Singer Cheryl Tweedy was "full of her own self-importance" at the time she was involved in a row which led to her being accused of a racial attack, a court heard.
Cheryl Tweedy never exploited her fame, her defence counsel said
The Girls Aloud star has denied attacking nightclub worker Sophie Amogbokpa, saying she only punched her because she had been hit first.
But the prosecution told Kingston Crown Court her "meteoric success" had not made her above the law.
The singer's defence counsel told the court Miss Tweedy had never used her celebrity to her advantage.
The charges against the 20-year-old singer, from Heaton in Newcastle, stem from an incident at the Drink nightclub in Guildford, Surrey, on 11 January.
Miss Tweedy is accused of having punched Mrs Amogbokpa and hurled racist abuse at her after the toilet attendant tried to stop her taking some lollipops.
But the pop star has told the court she always intended to pay for the sweets and had hit 39-year-old Mrs Amogbokpa in self-defence, after the club worker punched her in the face first.
On Friday the court heard closing speeches from the prosecution and defence.
'Too much, too young'
Prosecuting counsel Patricia Lees stressed nobody was above the law, however famous they were.
She suggested Miss Tweedy had lied about what had happened because she had "a lot of things riding on it".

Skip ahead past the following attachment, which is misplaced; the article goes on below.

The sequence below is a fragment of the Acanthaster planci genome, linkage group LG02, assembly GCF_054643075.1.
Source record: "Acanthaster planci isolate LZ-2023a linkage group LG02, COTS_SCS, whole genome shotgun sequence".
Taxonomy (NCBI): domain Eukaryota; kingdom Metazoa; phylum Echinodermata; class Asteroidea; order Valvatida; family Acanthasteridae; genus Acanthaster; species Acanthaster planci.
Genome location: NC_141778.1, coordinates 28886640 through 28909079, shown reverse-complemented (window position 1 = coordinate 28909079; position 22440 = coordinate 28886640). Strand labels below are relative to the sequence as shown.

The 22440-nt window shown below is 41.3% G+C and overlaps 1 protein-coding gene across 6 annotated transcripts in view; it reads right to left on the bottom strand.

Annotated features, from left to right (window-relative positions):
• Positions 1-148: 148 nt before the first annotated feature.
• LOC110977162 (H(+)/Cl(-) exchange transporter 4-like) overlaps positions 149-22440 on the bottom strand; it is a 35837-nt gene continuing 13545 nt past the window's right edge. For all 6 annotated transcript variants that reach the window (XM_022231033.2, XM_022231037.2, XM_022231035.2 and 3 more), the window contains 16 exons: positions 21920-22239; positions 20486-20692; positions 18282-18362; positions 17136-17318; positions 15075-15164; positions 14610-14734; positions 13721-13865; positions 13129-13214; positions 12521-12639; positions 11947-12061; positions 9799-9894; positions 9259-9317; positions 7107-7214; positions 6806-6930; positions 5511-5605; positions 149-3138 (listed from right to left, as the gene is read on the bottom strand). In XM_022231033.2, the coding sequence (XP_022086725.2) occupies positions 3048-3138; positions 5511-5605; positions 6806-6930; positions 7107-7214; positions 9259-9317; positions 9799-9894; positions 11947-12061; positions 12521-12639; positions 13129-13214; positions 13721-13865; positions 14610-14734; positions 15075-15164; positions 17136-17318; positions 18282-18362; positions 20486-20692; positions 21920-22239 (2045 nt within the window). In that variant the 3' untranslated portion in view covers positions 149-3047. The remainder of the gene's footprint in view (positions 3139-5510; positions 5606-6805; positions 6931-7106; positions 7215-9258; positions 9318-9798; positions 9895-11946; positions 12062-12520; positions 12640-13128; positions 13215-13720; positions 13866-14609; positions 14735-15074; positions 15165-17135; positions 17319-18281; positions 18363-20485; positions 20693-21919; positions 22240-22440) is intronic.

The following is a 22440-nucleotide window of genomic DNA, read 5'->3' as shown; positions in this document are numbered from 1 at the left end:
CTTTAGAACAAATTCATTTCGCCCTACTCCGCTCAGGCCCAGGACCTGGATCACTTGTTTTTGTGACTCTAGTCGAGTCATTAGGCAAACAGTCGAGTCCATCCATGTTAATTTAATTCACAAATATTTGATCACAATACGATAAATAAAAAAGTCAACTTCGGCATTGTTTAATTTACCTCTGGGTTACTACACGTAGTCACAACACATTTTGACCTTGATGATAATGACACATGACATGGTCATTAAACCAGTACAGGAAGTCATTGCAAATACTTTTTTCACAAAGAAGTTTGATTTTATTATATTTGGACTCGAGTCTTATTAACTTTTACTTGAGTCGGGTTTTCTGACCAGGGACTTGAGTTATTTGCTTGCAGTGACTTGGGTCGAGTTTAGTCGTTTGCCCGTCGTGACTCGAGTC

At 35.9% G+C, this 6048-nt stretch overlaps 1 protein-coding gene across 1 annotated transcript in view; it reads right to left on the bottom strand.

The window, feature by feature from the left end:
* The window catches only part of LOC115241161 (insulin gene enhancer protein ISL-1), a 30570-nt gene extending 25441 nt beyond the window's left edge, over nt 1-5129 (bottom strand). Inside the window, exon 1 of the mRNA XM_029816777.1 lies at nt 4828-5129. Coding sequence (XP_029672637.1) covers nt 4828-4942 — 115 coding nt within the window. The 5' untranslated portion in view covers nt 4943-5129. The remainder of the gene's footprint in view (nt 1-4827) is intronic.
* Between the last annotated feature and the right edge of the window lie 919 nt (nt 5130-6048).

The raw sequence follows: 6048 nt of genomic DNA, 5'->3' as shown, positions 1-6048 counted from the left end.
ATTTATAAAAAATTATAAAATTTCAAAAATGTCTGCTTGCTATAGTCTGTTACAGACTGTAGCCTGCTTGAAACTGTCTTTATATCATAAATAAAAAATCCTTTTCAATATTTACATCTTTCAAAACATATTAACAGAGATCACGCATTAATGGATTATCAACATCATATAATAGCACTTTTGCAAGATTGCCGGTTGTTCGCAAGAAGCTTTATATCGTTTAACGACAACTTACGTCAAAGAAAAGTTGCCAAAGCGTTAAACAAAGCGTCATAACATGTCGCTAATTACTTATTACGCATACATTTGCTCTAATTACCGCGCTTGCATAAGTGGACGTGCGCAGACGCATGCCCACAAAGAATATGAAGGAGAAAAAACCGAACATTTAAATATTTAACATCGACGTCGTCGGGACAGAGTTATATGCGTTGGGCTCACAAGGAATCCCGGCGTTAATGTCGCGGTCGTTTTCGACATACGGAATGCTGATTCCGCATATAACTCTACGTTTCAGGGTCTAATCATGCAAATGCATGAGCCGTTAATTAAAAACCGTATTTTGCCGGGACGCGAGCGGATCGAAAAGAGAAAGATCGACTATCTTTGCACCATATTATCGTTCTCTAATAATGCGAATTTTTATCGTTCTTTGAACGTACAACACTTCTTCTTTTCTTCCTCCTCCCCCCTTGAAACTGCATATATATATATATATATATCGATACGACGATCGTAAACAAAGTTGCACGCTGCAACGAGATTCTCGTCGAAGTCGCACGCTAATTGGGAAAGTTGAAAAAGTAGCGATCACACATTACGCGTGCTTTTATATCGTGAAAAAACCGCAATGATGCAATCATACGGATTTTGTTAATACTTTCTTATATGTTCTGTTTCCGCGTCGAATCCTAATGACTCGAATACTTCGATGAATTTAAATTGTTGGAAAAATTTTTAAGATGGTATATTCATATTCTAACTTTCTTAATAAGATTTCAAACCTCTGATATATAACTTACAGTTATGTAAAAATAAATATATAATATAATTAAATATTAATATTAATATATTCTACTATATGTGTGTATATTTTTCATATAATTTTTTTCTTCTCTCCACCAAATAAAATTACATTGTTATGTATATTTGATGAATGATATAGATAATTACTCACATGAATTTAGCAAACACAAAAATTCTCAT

Miss Lees said: "Even important or famous people can behave very badly indeed.
"Sometimes it is a question of having too much too young."
She went on: "What we do say is that on this occasion, intoxicated and full, I am afraid, of her own self-importance...she treated another woman extremely badly."
"Who do you think was behaving well or badly?
"The stone-cold sober lavatory attendant or the drunk Cheryl Tweedy who was frankly all over the place?"
'Total absence' of evidence
Speaking for Miss Tweedy, Richard Matthews said the singer had never used her fame to help her case.
He said: "Miss Tweedy's celebrity, small or large as it may be, does not assist you and has not been prayed in aid on her behalf, not once."
He said there was "a total absence" of evidence of Miss Tweedy making racist remarks from any witnesses, except from members of the club staff who had spoken with a PR agent the club hired after the incident.
Mr Matthews said allegations of racism had not even appeared in Mrs Amogbokpa's statements to police until she had met the agent.
He told the jury everyone had a right to defend themselves and that it was up to the prosecution to prove the singer, who sobbed in the dock as he spoke, had not acted in self-defence.
Miss Tweedy denies racially aggravated assault occasioning actual bodily harm and an alternative charge of assault occasioning actual bodily harm.
The trial was adjourned until Monday.